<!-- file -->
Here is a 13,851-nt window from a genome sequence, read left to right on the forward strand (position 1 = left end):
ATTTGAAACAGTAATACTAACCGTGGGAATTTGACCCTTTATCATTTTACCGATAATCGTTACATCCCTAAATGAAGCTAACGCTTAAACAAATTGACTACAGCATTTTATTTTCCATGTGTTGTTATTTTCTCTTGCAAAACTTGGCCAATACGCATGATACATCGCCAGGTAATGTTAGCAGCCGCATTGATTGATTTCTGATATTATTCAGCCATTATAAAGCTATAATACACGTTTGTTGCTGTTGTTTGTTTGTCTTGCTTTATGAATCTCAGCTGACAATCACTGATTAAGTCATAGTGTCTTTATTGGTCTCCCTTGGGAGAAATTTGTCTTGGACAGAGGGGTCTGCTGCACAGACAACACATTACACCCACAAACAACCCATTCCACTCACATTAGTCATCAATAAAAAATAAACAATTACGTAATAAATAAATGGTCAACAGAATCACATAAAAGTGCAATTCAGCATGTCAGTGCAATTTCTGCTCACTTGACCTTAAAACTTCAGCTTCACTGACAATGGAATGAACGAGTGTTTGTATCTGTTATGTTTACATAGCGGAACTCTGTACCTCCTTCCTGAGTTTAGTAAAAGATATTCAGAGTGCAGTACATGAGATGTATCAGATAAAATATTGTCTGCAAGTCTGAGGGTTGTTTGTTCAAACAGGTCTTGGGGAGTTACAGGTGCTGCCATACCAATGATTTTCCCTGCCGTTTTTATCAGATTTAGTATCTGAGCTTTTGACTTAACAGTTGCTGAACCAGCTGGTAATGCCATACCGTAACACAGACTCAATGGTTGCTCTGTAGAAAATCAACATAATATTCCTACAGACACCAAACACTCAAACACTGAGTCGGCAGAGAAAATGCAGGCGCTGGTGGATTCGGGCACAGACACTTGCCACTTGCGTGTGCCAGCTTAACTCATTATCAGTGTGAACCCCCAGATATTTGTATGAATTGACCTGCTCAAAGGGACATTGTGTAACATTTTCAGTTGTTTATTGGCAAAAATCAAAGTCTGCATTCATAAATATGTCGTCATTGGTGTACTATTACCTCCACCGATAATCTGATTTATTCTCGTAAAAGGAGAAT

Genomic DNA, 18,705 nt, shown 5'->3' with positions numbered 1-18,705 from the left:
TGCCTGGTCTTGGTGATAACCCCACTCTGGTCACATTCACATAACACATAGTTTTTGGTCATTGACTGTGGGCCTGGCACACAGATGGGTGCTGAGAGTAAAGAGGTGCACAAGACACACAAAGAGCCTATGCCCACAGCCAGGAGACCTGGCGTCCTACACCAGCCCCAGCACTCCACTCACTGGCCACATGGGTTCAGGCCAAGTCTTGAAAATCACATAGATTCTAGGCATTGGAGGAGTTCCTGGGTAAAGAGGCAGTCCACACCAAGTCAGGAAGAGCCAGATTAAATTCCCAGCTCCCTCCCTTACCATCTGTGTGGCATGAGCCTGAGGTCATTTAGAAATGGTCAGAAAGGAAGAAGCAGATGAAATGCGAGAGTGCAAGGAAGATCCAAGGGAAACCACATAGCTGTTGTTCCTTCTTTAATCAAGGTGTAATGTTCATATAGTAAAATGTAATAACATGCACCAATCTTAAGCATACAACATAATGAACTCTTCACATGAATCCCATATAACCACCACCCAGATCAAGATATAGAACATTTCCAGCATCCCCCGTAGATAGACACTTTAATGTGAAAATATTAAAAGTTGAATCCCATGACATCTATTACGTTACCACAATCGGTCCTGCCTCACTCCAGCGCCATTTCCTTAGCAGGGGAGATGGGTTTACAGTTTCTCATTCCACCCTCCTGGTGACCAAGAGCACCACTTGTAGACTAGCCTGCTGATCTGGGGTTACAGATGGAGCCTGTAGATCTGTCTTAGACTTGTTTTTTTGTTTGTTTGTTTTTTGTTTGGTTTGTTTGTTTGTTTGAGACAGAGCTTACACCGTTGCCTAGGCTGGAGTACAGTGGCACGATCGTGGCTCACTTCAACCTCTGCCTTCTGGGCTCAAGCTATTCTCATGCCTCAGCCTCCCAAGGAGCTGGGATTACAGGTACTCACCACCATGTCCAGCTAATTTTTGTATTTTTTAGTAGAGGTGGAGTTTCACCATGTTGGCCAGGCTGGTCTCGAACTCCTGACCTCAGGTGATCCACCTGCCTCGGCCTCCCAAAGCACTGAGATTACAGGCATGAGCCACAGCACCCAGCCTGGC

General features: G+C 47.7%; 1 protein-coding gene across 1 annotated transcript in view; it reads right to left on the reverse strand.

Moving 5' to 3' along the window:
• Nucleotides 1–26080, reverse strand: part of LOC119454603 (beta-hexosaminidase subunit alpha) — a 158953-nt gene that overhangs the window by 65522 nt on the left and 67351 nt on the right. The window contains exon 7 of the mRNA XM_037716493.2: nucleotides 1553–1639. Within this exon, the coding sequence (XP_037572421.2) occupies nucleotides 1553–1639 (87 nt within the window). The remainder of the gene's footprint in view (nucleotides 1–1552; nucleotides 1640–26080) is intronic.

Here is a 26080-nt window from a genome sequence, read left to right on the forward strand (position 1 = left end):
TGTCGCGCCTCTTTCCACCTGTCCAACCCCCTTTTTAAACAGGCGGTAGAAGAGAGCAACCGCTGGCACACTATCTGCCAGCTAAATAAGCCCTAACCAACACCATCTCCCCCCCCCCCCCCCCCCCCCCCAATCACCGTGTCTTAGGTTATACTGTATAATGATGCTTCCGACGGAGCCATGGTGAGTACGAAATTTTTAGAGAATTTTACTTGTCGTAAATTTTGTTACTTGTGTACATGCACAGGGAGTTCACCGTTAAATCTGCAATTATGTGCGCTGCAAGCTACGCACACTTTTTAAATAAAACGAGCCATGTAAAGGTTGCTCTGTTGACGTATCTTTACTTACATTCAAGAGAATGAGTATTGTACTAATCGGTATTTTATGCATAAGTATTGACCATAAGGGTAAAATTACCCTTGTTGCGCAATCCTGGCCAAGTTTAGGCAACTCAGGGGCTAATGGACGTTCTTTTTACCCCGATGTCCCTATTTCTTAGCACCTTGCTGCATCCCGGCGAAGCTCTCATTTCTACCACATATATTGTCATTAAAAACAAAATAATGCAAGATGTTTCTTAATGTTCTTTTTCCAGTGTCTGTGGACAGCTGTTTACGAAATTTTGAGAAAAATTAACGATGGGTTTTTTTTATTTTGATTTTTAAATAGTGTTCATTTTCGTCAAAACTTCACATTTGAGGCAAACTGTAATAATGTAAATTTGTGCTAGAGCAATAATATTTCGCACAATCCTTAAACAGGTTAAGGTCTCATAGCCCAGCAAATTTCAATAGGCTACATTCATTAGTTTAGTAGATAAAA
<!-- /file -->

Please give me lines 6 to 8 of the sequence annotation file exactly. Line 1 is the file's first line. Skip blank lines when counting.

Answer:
Moving 5' to 3' along the window:
• Nucleotides 1–26080, reverse strand: part of LOC119454603 (beta-hexosaminidase subunit alpha) — a 158953-nt gene that overhangs the window by 65522 nt on the left and 67351 nt on the right. The window contains exon 7 of the mRNA XM_037716493.2: nucleotides 1553–1639. Within this exon, the coding sequence (XP_037572421.2) occupies nucleotides 1553–1639 (87 nt within the window). The remainder of the gene's footprint in view (nucleotides 1–1552; nucleotides 1640–26080) is intronic.

Here is a 26080-nt window from a genome sequence, read left to right on the forward strand (position 1 = left end):